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Weight Loss

7 November

When Life Gives You Lemons


I have Parsonage Turner Syndrome. This is a rare condition in which there is damage to or complete destruction of nerves that control the muscles of the shoulder.  This results in paralysis of the muscles controlled by those nerves. The severity of the illness varies from person to person, but in my case, 2 nerves were completely destroyed and several others were damaged.  I have total paralysis of two of my rotator cuff muscles, as well as the muscle that holds my scapula against my rib cage.   

The issue started in the last week of August with a severe viral illness, which is a common trigger for this condition. The fever was followed by severe back and shoulder pain which then progressed into an inability to move my arm. Over time, my other muscles began to compensate, but I have no use of the three paralyzed muscles, which means I cannot train my upper body at all, or do any lower body exercise which require stabilization of the shoulder. In other words, no squats or dead lifts. 

And even more frustrating, there is no guarantee it is going to get better (though most people do get some recovery), and if improvement occurs, it happens over months to years, and many people never get full function back. In other words, I may never be able to compete in body building again. 

I have tried to look at the positives- I have little pain, I can move my arm, hold my kids, bowl, etc. But in this instance perspective is not helping me feel better. It sucks. It just sucks. Patience was never my strong suit, and uncertainty kills me.  

This is the biggest challenge I have faced thus far in my life, as without the gym I feel lost.

Yes, I can train my legs with machines, but it is not the same thing.  Lifting weights is part of my identity and it helps me be a positive example for my patients. Now I cannot lift the way I want to, and I am really struggling with it. 

Anyone who knows my story has heard me talk about my battle with my weight, depression and anxiety, and the thought of just giving up pops into my head frequently.  Although I know it is not a rational option, it doesn’t stop me from thinking about it.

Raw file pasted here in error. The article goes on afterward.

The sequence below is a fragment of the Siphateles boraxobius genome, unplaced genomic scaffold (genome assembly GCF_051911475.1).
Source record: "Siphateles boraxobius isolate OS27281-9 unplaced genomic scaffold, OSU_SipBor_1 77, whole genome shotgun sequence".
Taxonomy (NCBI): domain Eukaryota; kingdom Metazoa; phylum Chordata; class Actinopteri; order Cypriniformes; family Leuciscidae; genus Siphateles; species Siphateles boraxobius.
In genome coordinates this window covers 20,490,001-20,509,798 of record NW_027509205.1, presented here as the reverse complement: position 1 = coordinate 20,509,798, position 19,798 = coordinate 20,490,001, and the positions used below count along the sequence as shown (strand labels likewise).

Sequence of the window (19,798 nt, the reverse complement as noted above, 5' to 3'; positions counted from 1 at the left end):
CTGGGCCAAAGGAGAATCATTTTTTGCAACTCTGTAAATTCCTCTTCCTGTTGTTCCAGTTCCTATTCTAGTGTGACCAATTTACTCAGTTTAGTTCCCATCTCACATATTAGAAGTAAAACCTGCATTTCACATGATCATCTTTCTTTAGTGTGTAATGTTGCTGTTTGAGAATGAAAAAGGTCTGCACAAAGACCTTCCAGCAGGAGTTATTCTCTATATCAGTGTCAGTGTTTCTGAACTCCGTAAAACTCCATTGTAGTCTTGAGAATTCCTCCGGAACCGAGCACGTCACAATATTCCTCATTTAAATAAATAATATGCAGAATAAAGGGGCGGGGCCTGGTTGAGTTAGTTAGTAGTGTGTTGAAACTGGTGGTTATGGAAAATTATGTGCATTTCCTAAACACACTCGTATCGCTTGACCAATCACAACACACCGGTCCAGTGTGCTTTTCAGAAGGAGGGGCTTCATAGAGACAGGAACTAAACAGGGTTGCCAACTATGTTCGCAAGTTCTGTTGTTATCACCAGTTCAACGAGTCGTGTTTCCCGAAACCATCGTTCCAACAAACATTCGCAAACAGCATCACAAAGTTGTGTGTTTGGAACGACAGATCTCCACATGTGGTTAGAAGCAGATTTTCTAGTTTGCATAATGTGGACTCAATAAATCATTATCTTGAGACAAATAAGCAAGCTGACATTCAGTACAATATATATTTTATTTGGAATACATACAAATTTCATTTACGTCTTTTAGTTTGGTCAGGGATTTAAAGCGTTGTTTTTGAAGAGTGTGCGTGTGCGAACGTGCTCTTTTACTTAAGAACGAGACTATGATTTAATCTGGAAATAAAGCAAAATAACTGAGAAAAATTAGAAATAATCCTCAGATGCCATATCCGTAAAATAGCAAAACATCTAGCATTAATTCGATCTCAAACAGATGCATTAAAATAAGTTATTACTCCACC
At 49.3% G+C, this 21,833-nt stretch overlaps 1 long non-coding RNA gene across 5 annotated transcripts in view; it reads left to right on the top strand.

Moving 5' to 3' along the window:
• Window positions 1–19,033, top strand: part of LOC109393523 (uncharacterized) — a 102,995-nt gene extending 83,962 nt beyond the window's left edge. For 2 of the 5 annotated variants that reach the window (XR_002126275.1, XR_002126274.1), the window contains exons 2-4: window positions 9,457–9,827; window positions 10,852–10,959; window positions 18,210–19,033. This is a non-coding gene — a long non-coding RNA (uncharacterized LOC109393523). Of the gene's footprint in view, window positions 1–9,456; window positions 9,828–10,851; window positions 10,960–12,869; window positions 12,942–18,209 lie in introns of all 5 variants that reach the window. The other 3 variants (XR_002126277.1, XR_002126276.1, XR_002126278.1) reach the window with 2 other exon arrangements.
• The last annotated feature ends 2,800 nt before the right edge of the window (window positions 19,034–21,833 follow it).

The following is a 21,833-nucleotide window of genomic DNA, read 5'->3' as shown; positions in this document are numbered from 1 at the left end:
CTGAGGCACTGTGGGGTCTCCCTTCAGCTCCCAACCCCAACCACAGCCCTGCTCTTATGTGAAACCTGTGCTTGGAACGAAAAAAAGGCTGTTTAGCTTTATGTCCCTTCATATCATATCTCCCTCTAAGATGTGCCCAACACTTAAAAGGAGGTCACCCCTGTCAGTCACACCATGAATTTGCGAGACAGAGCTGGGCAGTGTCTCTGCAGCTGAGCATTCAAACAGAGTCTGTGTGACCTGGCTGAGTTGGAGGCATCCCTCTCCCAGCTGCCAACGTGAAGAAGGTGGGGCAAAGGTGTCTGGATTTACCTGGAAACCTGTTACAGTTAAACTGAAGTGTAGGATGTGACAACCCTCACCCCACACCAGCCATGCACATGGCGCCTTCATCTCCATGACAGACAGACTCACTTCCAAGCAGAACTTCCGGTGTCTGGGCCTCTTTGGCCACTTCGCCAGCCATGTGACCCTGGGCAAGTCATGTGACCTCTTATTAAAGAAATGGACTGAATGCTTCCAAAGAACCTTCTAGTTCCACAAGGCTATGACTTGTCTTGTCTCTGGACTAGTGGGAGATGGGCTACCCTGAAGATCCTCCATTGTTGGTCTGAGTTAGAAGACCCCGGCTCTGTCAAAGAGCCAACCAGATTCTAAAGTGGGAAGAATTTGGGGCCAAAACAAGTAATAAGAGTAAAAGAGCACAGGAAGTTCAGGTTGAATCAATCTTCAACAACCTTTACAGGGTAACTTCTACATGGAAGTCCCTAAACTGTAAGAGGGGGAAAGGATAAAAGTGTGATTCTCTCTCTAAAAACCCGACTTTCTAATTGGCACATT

So what should I do? I suppose I must try to make lemonade. 

I was never able to effectively manage one part of my health without the other (nutrition and exercise), as I often fall into an all-or-nothing mentality.  Given how long it is going to be before there’s even a possibility I can train the way I like to, I guess I need to figure it out. Otherwise, I can see my weight climbing up again and that is unacceptable on every level.  

Here are the realities: 

  • My muscles are going to shrink.
  • Time is the only thing that can possibly make this better
  • I may have permanent deficits
  • My legs are my weakest body part from a competitive bodybuilding standpoint

It is easy to become fixated on these realities and lose sight of potential positives, like these… 

  • I may recover completely
  • The next 8-12+ months is an opportunity to bring up my legs so I will be more competitive should I ever be lucky enough to compete again
  • From a strict probability standpoint, I will have some recovery

Over the next several months, I will do everything in my power to get to the gym and do what I am able, follow my nutritional plan and try not to dwell on the worst-case scenarios. I will also continuously work on appreciating what I have and how lucky I am. 

I didn’t write this to get sympathy, but more to demonstrate that everyone has problems and how you deal with them determines success and happiness. Hopefully I can continue to be a positive influence on the people who listen to my advice not only through my words but my actions.

This means I will do my best to wake up each day with the best attitude possible, and remind myself that with every challenge I overcome I become stronger than I ever could just lifting weights.  That knowledge in my lemonade.

 


4 COMMENTS

  1. You are an inspiration! It’s because of you that I stay strong. You always find a way to work around
    my health challenges and I’m sure you will do the same. Your family and patients need you make, take and share the Lemonade! Be well! Stay Strong!

  2. Hello mighty leader! Long time no see, just wanted to say I am thinking of you during this difficult time, and that I am convinced that you have been assigned this mountain to show others how it can be moved. When I was at my worst with Lymes Disease, I forced myself to stick with my gym routine and do whatever I could….It was so much less than when I was on top of the heap and competing, but keeping your routine helped me keep my sanity, and eventually I was able to regain what was lost. You’ve got this Dr. Charlie. Get well soon. 🙂

  3. Man, this sucks, and my heart hurts to hear this. I haven’t known many experts who relate so well to their clients, far less, who’re willing to share in those commonalities. I think your willingness to speak these harsh, sometimes taboo, truths, speaks to another strength you have. I don’t doubt this is the biggest challenge of your life. At the same time, I don’t doubt that if anyone can make lemonade here, it’d be you.